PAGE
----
CAA sells 35% stake to TPG Capital

Deal expected to help talent agency build its sports business

CAA has sold a 35% equity stake to private investment firm TPG Capital in a transaction expected to help the powerhouse talent agency further build its sports business and monetize the stakes of the partners who own and run the business.

TPG has invested an undisclosed sum for the stake, which does not include any control over the agency. In addition, TPG will create a $500 million fund for future investments, the agency announced Friday.

As part of the deal, founding partners Bryan Lourd, Richard Lovett, Kevin Huvane and David O'Connor have signed new five-year contracts.

"We have known and respected the leaders of TPG for a long time and believe this strategic partnership marks a new starting point for the agency's future," CAA president Lovett said in a statement.

"CAA is the clear leader within its industry and the talent agency most trusted by successful actors, directors, writers, producers, musicians and athletes," TPG founding partner David Bonderman said. "Over its history, the company has demonstrated a consistent ability to identify nascent opportunities and expand into new markets. CAA's outstanding management team has built the gold-standard franchise in their industry based on a culture of exceptional client service, and we look forward to supporting CAA at this exciting inflection point in their evolution as they look to expand their operations and services around the globe."

"CAA exists for one reason -- our clients," the CAA partners said. "Our new relationship with TPG will help us continue to build momentum in the work we do for clients every day. With TPG's experience and resources, this could be accomplished through capital investments that build upon our full-service platform, new business leads developed through TPG's extensive worldwide relationships, expert insight on the international marketplace, and a myriad of other ways."

Known for representing the likes of George Clooney, Brad Pitt, Sandra Bullock, Julia Roberts, Steven Spielberg and David Letterman, the agency made a major move into sports more than four years ago when it brought on established agents like Tom Condon and Ken Kremer.

CAA now represents such sports stars as Peyton Manning, Carmelo Anthony, LeBron James, Derek Jeter, Tony Romo, David Beckham and Christiano Ronaldo. The agency also hired James' lawyer and agent Leon Rose and acquired his business.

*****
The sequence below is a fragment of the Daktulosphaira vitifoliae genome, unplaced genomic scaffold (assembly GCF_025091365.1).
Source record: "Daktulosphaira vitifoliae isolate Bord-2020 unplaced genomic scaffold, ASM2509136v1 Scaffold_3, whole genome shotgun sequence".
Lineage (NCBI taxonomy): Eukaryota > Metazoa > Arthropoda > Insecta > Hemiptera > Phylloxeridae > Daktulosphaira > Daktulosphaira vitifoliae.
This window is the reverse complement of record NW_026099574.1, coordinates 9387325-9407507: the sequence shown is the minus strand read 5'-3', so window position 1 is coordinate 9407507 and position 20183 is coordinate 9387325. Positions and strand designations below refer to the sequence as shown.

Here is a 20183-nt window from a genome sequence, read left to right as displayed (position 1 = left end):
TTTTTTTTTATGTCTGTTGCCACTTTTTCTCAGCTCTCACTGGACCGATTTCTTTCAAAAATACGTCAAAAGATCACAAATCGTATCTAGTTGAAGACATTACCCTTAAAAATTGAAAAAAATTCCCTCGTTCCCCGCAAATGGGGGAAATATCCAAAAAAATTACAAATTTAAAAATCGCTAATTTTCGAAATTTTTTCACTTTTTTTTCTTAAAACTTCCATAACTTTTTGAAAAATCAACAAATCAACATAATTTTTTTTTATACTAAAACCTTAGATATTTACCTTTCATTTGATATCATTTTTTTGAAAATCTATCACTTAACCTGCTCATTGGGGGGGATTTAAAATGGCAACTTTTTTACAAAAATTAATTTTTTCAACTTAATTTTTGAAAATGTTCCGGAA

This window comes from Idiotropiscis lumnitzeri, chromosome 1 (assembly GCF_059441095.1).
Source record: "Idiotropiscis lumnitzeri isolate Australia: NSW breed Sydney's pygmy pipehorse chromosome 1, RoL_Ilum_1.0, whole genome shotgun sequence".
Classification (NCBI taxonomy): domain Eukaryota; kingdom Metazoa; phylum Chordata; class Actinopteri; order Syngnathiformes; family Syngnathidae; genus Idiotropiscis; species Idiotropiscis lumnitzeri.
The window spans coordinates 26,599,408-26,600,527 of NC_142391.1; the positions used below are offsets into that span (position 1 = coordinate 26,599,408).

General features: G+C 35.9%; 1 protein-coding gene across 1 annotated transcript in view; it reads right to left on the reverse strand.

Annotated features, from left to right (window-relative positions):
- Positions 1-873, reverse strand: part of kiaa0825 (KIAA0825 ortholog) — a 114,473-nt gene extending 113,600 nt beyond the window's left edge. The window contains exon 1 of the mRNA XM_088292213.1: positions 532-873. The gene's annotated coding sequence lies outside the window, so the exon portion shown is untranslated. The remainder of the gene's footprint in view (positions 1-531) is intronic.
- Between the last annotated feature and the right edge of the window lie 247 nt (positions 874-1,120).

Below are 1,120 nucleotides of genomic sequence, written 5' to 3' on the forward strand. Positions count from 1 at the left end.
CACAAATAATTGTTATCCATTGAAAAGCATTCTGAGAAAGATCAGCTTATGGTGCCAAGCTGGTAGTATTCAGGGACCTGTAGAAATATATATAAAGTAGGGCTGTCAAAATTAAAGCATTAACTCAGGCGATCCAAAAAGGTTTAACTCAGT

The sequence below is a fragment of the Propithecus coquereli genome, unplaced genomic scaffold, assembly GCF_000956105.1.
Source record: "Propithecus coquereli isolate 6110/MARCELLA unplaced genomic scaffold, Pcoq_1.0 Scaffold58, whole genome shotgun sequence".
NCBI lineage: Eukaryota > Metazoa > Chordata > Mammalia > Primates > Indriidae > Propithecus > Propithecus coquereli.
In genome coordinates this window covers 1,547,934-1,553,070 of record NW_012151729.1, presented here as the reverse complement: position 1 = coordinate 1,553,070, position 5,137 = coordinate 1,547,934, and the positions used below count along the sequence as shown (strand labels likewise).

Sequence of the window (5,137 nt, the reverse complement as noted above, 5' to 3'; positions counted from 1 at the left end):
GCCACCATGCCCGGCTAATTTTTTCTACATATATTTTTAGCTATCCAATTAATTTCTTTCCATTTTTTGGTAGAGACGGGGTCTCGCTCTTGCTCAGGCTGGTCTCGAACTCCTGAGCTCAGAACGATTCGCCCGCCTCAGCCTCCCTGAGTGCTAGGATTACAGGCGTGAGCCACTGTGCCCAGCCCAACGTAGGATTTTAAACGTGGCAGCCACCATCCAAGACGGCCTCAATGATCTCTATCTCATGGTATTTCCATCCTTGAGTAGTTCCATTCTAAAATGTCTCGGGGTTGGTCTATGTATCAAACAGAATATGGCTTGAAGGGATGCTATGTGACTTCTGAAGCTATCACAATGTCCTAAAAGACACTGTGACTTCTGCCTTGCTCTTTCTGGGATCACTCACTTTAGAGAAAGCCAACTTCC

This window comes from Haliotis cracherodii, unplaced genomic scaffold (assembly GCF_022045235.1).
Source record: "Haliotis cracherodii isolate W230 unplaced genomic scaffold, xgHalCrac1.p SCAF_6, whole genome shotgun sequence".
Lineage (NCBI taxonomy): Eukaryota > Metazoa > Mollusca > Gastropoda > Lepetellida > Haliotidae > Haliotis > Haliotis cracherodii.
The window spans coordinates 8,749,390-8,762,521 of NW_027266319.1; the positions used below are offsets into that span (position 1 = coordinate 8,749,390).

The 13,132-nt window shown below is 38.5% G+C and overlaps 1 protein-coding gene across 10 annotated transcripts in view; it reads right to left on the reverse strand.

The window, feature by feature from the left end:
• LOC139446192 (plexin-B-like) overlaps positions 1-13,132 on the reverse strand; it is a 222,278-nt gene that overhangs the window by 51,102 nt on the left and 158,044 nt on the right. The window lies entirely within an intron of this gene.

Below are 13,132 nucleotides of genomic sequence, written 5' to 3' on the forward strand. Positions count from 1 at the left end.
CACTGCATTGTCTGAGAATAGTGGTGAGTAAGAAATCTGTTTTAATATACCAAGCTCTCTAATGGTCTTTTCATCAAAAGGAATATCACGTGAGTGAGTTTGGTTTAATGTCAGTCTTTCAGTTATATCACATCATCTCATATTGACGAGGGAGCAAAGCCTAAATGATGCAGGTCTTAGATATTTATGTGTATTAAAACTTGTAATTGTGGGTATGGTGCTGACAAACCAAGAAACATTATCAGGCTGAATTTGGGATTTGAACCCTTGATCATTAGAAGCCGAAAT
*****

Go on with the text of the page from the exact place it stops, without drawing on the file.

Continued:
Sports represents a growth area at a time when Hollywood is making fewer movies, DVD revenue is down and it is more difficult to get TV series package deals in a fragmented market because of competition and network resistance.

This investment is expected to facilitate a move by CAA into producing and selling sports programming as well as representing athletes. That would follow the model of IMG, the agency run by Theodore Forstmann that does both programming and provides talent representation.

CAA has been known to have held talks with potential investors, especially private equity firms, since at least earlier this year. At first it appeared the agency just wanted an investor in the sports area, but that has now broadened into an equity investment.

Besides sports programming, the money will go to the key partners and is expected to be shared with others across the agency, with payments depending on seniority and status.

Lazard Freres & Co., LLC and Rothschild Inc. served as financial advisors to CAA. Wachtell, Lipton, Rosen & Katz served as legal counsel to CAA. Credit Suisse was financial advisor to TPG. Cleary Gottlieb Steen & Hamilton LLP and Loeb & Loeb served as legal counsel to TPG.

The CAA partners were known as the young Turks when they acquired the agency in 1995 from founders Mike Ovitz and Ron Meyer, but now have become the senior talent reps in Hollywood.

In June during the Financial Times' Business of Luxury Summit in Beverly Hills, Lourd said CAA was meeting with potential investors whom he declined to name. However, published reports had said the talks were with TPG and New York investor Kohlberg Kravis Roberts.

CAA has already invested in Evolution Media Capital, which former Merrill Lynch bankers Robert Stanley, Patrick Lampe and David Pagoda formed about two years ago to do sports and movie deals.

TPG Capital, formerly known as the Texas Pacific Group, is based in San Francisco with offices worldwide. It manages investment funds that specialize in growth industries, provides venture capital and does debt investments. It was founded in 1992 by Bonderman, James Coulter and William Price III, who had previously worked with the Bass family of Texas. Previous investments in show business include participation in groups that acquired Univision and MGM.